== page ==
Cushion progress

Here we are, a whole month since I started on my cushion covers, and I’m still on the first one!  I was working on the first two borders together, and FINALLY joined them up to the beginning a couple of days ago.  Since then I’ve made a start on the motif in the middle, and I’m eyeing up the remaining white space.

Cushion cover so far. One day this will hopefully be full of stitching....

Reason to tidy up (occasionally)

Some new windows are being fitted tomorrow, so I’ve spent some of today sorting out the spare room/study/library/general dumping ground so the fitters can actually make it as far of the window.  As a lot of what’s in there is books I’ve mostly been straightening up the bookcases that line the room, and along the way I came across this.

It’s a book of hungarian sewing, embroidery, crochet and cross stitch patterns that was my Grandmother’s.  There’s an inscription and date inside the front cover that shows this was a gift to her just before she and my Mum left for the UK to join my Grandfather.  It’s a real treasure trove of patterns, instructions and techniques, and you can see from indentations in some of the pages (and the occasional traced pattern tucked in the book) that my Grandmother was tracing some of the designs to use in her own work.  This was a really lovely thing to find – makes all the rest of the dusty work worthwhile!

Page spread from inside book with cross stitch patterns

Page spread from inside book

The book has a number of fold out pages for larger patterns

Daisy beadweaving

The group exhibition at Patchings finished last weekend, so I got my large beadweaving back yesterday. It’s lovely to get it back – I’d forgotten how much I like it!  The design is based on an Art Nouveau motif and woven with delicas on my Mirrix loom.  I got a couple of beautiful inspiration books for Christmas (a HUGE Taschen book on illuminated bibles and this beautiful illustrated book of “The Thousand Nights and One Night” from Jan Pienkowski), so I’m hoping to design more large weavings like this.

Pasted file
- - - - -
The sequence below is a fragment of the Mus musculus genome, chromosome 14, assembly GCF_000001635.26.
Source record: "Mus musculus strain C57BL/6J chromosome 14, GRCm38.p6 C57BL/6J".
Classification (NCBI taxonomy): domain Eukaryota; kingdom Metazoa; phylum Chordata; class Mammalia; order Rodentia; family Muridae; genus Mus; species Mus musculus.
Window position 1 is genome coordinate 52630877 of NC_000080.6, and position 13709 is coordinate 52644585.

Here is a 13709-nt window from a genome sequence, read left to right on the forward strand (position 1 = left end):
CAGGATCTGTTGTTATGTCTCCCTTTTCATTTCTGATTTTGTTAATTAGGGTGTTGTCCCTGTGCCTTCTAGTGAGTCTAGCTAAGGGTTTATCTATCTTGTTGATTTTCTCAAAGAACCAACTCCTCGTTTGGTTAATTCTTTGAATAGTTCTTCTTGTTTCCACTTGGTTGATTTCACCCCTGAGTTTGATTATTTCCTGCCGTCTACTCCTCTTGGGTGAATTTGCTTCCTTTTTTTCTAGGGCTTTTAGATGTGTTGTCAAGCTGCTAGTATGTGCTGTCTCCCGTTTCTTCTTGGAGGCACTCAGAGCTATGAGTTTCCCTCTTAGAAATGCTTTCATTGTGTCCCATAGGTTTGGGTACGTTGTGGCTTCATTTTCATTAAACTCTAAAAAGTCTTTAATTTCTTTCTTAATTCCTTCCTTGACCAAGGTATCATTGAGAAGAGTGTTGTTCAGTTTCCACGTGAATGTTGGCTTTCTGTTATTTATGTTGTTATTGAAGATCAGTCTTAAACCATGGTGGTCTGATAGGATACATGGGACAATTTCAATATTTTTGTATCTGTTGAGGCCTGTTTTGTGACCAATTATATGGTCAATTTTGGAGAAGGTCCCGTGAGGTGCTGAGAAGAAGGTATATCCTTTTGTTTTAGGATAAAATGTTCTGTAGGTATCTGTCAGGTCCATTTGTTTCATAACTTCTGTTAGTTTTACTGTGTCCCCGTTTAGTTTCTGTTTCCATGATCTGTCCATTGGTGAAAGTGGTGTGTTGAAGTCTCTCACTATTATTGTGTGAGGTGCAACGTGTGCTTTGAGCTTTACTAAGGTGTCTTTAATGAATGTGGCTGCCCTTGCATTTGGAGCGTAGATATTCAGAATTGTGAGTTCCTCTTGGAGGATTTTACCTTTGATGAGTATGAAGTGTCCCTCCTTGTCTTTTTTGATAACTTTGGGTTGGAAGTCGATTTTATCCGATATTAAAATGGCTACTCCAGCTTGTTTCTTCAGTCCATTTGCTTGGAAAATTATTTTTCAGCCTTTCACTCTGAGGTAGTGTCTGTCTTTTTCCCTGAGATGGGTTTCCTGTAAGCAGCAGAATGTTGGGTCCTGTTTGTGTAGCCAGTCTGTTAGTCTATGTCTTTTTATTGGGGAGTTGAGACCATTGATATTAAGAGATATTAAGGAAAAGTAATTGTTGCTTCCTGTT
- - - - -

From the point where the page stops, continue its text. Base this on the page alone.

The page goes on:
Daisy

Beading tealight holders

I’d forgotten how much I like beading these and that I had quite so many up in the loft waiting for me to cover them!  So I’ve run up a couple of netted tealight holders.

Image of a beaded tealight holder

Image of a beaded tea light holder

I’ve listed the second one in my Etsy shop, and will be listing the other one later.

I wrote the instructions on how to do these a while back, I’ll see if I can dig them out and put them in the shop too.

Hooray! An interview!

It’s a slightly worrying place, applying for new jobs.  I’m lucky, in that I have family to support me, but it’s still a bit dispiriting sending job applications into the ether and keeping your fingers crossed.  But today I got an invitation to interview in just over a weeks time – lovely to know that someone read my CV and didn’t burst out laughing at the idea they might want to employ me!  It’s also a job that sounds interesting, so wish me luck…

The updating of my website continues, today I added a banner and did some tweaking on the formating.  Not a big change, but it looks smarter.   I’ve also confirmed the new date for the Three Netted Necklaces beading workshop I’m teaching at Patchings – on the original date the Midlands received lots of snow, looking beautiful but preventing people from coming.